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Eastern rangelands benefit K-12 schools
08/26/2010
 
For immediate release                                                        10-17
 
More information:   Lanny Quackenbush – 541-388-6355; lanny.r.quackenbush@state.or.us (Bend)
                                Randy Wiest – 541-388-6456; randy.wiest@state.or.us (Bend)
                                Julie Curtis – 503-986-5298; julie.curtis@state.or.us (Salem)
 
State lands are inventoried each year to ensure long-term stewardship
 
Bend - With more than 630,000 acres of open rangeland under its purview, the Department of State Lands' eastern region staff has been steadily chipping away at the goal of inventorying 30,000 acres a year since 2002. To date, rangeland crews have completed inventories on 321,402 acres out of 525,000 acres of large - or "blocked" - state-owned rangelands in southeast Oregon.
 
The fieldwork is done annually in June and July to provide baseline data on rangeland health, wildlife habitat, vegetative species, soils, and the overall condition of the land. Data from the inventories is used to create site-specific management plans that guide how the land is used.
 
"The land is leased to ranchers, and revenue from these lands is deposited into the state's Common School Fund," said DSL's eastern region manager Lanny Quackenbush. "Since statehood, our department has been charged with providing public school funds so that Oregon schoolchildren will benefit from state lands forever." The department has about 145 active rangeland leases which generate more than half a million dollars per year.
 
This year's rangeland inventory focused on the Wagontire Allotment, and covered the 29,546-acre Little Juniper Pasture and 2,047-acre West Highway Pasture, located southwest of Burns. Of interest this year was the dramatic increase in native grasses and vegetation in areas where juniper reduction projects have been completed in the last two years.
 
After inventory data is collected, rangeland staff develop management plans for the areas surveyed, collaborating with lessees and other interested parties such as the Oregon Department of Fish and Wildlife, Oregon Department of Agriculture and the Oregon Natural Desert Association. All plans are circulated for public comment.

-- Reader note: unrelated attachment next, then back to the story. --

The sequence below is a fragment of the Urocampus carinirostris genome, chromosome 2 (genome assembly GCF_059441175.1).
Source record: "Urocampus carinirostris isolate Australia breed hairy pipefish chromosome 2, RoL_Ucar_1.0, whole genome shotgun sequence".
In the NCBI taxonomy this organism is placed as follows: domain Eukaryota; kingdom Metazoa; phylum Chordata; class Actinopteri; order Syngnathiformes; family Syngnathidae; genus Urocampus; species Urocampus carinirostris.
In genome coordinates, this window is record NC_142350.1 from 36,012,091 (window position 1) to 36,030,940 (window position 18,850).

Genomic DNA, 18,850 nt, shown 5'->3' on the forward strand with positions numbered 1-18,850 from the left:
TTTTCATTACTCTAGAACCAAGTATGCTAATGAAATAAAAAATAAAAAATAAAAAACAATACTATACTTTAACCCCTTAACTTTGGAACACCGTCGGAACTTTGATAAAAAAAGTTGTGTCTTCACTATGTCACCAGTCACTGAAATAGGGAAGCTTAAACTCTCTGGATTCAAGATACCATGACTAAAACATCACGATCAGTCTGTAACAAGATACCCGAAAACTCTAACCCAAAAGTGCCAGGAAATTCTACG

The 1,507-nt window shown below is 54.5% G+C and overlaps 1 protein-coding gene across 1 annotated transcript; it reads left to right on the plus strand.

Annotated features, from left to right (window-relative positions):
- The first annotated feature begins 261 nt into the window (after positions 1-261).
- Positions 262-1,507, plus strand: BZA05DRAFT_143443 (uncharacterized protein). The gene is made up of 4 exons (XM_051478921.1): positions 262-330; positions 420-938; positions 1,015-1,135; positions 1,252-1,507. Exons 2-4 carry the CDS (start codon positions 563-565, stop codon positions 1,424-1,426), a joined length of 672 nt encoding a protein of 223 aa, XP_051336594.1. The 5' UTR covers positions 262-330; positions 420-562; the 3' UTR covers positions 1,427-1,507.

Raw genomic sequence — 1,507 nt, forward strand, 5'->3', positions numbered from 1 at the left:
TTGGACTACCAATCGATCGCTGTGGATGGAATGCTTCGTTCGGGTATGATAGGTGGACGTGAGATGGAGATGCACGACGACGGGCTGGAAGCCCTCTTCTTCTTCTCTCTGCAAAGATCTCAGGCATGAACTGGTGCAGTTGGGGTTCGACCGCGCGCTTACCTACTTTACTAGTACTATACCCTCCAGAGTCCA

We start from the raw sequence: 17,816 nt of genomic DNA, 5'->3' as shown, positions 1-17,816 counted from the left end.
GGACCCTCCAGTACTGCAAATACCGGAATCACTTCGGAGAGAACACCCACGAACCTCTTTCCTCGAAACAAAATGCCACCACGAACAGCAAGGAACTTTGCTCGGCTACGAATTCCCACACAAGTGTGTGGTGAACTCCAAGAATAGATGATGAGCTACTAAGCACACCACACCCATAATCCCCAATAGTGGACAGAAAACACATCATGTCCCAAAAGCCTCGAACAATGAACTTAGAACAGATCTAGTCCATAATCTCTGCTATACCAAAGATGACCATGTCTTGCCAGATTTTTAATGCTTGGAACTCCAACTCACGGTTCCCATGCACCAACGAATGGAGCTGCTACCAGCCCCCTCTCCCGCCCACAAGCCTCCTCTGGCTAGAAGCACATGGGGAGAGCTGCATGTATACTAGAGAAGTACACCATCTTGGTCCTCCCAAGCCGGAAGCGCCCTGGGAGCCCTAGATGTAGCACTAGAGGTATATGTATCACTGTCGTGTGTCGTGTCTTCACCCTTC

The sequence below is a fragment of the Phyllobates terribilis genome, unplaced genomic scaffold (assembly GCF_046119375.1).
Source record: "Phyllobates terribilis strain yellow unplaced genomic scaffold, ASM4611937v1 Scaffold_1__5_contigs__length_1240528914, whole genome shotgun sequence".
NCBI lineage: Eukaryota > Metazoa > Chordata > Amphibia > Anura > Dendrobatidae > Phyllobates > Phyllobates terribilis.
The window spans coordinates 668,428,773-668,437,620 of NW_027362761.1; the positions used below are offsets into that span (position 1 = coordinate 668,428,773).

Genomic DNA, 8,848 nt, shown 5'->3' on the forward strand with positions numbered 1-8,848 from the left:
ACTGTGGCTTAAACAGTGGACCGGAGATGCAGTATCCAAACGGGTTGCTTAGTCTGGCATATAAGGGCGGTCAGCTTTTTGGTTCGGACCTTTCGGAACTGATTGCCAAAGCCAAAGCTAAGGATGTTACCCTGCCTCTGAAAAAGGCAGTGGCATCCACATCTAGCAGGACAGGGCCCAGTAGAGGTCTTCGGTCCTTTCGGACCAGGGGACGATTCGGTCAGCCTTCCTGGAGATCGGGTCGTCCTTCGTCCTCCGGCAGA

At statehood in 1859, the federal government granted Oregon two square miles out of each township (a 36-square-mile parcel), or approximately 3.4 million acres of land, to finance public schools. In the early years of statehood, public officials felt that selling state lands would yield more for schools through property taxes and other economic benefits.
 
Today, the State Land Board manages remaining state lands for long-term income to the Common School Fund, a trust fund for schools that now has a market value of just under $1 billion. The State Land Board distributes earnings from the fund twice a year to Oregon's 197 K-12 public school districts. The two distributions in 2010 (January and July) totaled $50.4 million.
 
"Our goal as a department is to significantly increase revenue into the Common School Fund over the next decade and beyond," said Quackenbush. "In order to make this happen, we must invest in our lands, and manage them well to help fulfill our multi-generational promise to Oregon schools." All trust lands overseen by the State Land Board are governed by the 2006 – 2016 Asset Management Plan.
 
More information on the Common School Fund:
http://oregonstatelands.us/DSL/DO/aboutcsf.shtml 
 
More information on rangelands:
http://oregonstatelands.us/DSL/LW/rangeland.shtml 
 
The State Land Board consists of Governor Theodore Kulongoski, Secretary of State Kate Brown and State Treasurer Ted Wheeler.  The Department of State Lands administers diverse natural and fiscal resources. Many of the resources generate revenue for the Common School Fund, such as state-owned rangelands and timberlands, waterway leases, estates for which no will or heirs exist, and unclaimed property. Twice a year, the agency distributes fund investment earnings to support K-12 public schools. The agency also administers Oregon’s Removal-Fill Law, which requires people removing or filling certain amounts of material in waters of the state to obtain a permit.
 
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